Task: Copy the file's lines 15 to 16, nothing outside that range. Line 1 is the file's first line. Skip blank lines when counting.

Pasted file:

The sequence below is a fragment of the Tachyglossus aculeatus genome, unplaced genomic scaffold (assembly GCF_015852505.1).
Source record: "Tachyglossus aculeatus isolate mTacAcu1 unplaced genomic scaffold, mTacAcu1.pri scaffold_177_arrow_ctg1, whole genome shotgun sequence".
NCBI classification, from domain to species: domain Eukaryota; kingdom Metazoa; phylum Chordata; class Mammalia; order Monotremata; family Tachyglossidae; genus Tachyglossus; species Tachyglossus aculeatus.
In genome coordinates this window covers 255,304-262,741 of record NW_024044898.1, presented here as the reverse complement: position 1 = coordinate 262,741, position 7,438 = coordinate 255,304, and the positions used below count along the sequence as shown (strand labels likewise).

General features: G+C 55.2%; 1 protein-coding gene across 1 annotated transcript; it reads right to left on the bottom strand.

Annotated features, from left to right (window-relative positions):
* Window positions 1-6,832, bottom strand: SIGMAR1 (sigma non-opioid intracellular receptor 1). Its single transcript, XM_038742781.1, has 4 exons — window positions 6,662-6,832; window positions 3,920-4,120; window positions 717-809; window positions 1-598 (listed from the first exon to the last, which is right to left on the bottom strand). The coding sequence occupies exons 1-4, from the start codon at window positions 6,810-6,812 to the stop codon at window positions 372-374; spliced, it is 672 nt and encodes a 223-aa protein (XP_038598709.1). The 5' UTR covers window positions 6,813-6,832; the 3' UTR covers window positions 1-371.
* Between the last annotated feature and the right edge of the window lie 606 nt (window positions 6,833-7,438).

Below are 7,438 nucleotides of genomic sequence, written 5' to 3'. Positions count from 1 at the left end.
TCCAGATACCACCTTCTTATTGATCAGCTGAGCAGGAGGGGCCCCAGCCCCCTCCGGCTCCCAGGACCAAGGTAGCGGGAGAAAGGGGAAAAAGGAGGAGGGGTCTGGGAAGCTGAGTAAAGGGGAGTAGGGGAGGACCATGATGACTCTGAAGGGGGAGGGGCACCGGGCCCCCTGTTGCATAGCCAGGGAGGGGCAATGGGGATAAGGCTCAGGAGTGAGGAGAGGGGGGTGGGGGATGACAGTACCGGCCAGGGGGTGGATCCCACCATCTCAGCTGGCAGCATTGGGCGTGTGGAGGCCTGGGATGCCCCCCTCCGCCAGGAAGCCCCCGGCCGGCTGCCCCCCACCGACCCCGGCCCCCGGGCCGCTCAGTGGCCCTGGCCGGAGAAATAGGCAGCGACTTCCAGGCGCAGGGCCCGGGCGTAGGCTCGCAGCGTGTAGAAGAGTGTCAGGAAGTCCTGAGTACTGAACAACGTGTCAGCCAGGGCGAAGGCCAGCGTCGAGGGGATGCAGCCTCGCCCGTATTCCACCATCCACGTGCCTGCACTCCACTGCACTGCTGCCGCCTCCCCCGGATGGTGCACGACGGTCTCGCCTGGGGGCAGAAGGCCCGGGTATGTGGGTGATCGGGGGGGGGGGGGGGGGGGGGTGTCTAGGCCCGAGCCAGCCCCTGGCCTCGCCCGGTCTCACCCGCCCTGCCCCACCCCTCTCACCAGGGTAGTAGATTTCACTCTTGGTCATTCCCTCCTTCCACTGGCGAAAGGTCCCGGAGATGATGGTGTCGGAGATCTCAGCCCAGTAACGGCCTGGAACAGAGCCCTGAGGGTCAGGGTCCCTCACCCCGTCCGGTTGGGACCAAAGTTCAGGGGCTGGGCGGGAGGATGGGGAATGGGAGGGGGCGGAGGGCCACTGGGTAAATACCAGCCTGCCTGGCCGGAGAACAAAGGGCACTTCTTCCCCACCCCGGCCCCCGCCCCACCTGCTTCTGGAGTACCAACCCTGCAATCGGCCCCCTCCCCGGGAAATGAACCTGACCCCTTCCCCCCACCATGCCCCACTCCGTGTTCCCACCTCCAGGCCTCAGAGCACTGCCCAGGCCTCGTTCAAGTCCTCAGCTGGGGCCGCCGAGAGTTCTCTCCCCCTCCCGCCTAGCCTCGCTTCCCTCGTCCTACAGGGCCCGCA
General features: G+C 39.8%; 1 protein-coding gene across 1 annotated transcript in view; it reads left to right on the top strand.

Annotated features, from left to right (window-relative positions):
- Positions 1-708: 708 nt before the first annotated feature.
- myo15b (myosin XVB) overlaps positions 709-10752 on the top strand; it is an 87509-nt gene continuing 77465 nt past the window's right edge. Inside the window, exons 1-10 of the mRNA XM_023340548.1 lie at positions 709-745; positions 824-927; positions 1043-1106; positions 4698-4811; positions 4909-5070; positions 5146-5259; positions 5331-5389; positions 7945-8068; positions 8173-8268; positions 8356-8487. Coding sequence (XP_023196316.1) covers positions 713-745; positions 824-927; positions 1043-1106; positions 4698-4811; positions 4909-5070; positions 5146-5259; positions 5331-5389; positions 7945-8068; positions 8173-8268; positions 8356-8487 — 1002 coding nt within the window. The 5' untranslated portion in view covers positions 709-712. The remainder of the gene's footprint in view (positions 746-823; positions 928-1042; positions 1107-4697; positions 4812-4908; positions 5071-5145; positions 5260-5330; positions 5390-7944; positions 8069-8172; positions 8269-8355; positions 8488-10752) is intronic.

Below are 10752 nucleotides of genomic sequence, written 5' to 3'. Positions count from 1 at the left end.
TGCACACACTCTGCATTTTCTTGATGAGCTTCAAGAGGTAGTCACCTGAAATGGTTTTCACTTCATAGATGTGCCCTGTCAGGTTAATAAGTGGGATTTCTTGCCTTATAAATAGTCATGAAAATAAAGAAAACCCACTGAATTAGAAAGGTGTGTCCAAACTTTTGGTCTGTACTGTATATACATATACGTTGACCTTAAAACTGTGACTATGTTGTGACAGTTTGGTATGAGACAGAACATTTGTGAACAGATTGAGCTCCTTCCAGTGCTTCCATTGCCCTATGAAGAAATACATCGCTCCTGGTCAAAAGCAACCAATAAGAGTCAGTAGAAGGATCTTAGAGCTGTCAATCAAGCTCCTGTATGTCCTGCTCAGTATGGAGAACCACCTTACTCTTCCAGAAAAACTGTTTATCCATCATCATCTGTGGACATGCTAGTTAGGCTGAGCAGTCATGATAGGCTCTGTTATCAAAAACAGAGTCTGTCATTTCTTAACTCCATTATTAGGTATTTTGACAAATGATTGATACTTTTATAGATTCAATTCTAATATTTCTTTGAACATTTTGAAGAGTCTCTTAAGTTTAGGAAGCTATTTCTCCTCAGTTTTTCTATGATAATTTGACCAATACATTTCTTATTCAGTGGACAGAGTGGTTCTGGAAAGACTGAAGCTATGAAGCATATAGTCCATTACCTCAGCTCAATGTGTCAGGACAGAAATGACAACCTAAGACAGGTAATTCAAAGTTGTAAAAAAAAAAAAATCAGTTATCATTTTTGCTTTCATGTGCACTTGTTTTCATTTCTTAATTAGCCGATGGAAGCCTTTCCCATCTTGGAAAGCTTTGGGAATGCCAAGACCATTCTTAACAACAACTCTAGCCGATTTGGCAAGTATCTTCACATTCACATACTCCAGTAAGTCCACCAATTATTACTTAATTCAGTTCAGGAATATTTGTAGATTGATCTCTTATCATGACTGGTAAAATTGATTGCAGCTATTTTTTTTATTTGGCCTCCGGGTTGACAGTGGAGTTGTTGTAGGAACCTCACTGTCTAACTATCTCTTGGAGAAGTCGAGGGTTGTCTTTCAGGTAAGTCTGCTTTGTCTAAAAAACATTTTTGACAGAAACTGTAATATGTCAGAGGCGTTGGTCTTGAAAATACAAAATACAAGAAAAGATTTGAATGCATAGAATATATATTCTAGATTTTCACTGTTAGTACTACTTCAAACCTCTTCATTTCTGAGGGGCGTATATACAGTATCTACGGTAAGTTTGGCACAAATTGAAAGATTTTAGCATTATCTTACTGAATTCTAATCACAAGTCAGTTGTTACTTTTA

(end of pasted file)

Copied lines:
Below are 10752 nucleotides of genomic sequence, written 5' to 3'. Positions count from 1 at the left end.
TGCACACACTCTGCATTTTCTTGATGAGCTTCAAGAGGTAGTCACCTGAAATGGTTTTCACTTCATAGATGTGCCCTGTCAGGTTAATAAGTGGGATTTCTTGCCTTATAAATAGTCATGAAAATAAAGAAAACCCACTGAATTAGAAAGGTGTGTCCAAACTTTTGGTCTGTACTGTATATACATATACGTTGACCTTAAAACTGTGACTATGTTGTGACAGTTTGGTATGAGACAGAACATTTGTGAACAGATTGAGCTCCTTCCAGTGCTTCCATTGCCCTATGAAGAAATACATCGCTCCTGGTCAAAAGCAACCAATAAGAGTCAGTAGAAGGATCTTAGAGCTGTCAATCAAGCTCCTGTATGTCCTGCTCAGTATGGAGAACCACCTTACTCTTCCAGAAAAACTGTTTATCCATCATCATCTGTGGACATGCTAGTTAGGCTGAGCAGTCATGATAGGCTCTGTTATCAAAAACAGAGTCTGTCATTTCTTAACTCCATTATTAGGTATTTTGACAAATGATTGATACTTTTATAGATTCAATTCTAATATTTCTTTGAACATTTTGAAGAGTCTCTTAAGTTTAGGAAGCTATTTCTCCTCAGTTTTTCTATGATAATTTGACCAATACATTTCTTATTCAGTGGACAGAGTGGTTCTGGAAAGACTGAAGCTATGAAGCATATAGTCCATTACCTCAGCTCAATGTGTCAGGACAGAAATGACAACCTAAGACAGGTAATTCAAAGTTGTAAAAAAAAAAAAATCAGTTATCATTTTTGCTTTCATGTGCACTTGTTTTCATTTCTTAATTAGCCGATGGAAGCCTTTCCCATCTTGGAAAGCTTTGGGAATGCCAAGACCATTCTTAACAACAACTCTAGCCGATTTGGCAAGTATCTTCACATTCACATACTCCAGTAAGTCCACCAATTATTACTTAATTCAGTTCAGGAATATTTGTAGATTGATCTCTTATCATGACTGGTAAAATTGATTGCAGCTATTTTTTTTATTTGGCCTCCGGGTTGACAGTGGAGTTGTTGTAGGAACCTCACTGTCTAACTATCTCTTGGAGAAGTCGAGGGTTGTCTTTCAGGTAAGTCTGCTTTGTCTAAAAAACATTTTTGACAGAAACTGTAATATGTCAGAGGCGTTGGTCTTGAAAATACAAAATACAAGAAAAGATTTGAATGCATAGAATATATATTCTAGATTTTCACTGTTAGTACTACTTCAAACCTCTTCATTTCTGAGGGGCGTATATACAGTATCTACGGTAAGTTTGGCACAAATTGAAAGATTTTAGCATTATCTTACTGAATTCTAATCACAAGTCAGTTGTTACTTTTA